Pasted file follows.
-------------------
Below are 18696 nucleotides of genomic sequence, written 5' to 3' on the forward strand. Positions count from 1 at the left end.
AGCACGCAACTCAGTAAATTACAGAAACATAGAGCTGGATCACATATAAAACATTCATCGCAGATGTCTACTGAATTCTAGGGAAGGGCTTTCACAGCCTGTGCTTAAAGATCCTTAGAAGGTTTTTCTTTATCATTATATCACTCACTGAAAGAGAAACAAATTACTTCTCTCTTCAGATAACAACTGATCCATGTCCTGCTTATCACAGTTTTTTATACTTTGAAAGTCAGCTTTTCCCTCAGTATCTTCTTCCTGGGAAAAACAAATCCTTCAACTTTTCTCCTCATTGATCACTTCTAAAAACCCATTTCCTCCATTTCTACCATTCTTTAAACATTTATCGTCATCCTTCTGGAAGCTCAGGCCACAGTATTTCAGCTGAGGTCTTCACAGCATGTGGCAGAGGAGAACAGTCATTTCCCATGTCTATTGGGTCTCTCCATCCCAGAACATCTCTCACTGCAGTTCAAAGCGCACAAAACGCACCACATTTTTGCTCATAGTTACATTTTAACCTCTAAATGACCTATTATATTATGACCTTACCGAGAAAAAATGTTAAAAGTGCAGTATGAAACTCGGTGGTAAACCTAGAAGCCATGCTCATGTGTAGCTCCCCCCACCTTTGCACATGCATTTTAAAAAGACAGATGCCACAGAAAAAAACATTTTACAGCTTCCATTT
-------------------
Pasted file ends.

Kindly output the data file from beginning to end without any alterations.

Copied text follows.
Below are 18696 nucleotides of genomic sequence, written 5' to 3' on the forward strand. Positions count from 1 at the left end.
AGCACGCAACTCAGTAAATTACAGAAACATAGAGCTGGATCACATATAAAACATTCATCGCAGATGTCTACTGAATTCTAGGGAAGGGCTTTCACAGCCTGTGCTTAAAGATCCTTAGAAGGTTTTTCTTTATCATTATATCACTCACTGAAAGAGAAACAAATTACTTCTCTCTTCAGATAACAACTGATCCATGTCCTGCTTATCACAGTTTTTTATACTTTGAAAGTCAGCTTTTCCCTCAGTATCTTCTTCCTGGGAAAAACAAATCCTTCAACTTTTCTCCTCATTGATCACTTCTAAAAACCCATTTCCTCCATTTCTACCATTCTTTAAACATTTATCGTCATCCTTCTGGAAGCTCAGGCCACAGTATTTCAGCTGAGGTCTTCACAGCATGTGGCAGAGGAGAACAGTCATTTCCCATGTCTATTGGGTCTCTCCATCCCAGAACATCTCTCACTGCAGTTCAAAGCGCACAAAACGCACCACATTTTTGCTCATAGTTACATTTTAACCTCTAAATGACCTATTATATTATGACCTTACCGAGAAAAAATGTTAAAAGTGCAGTATGAAACTCGGTGGTAAACCTAGAAGCCATGCTCATGTGTAGCTCCCCCCACCTTTGCACATGCATTTTAAAAAGACAGATGCCACAGAAAAAAACATTTTACAGCTTCCATTT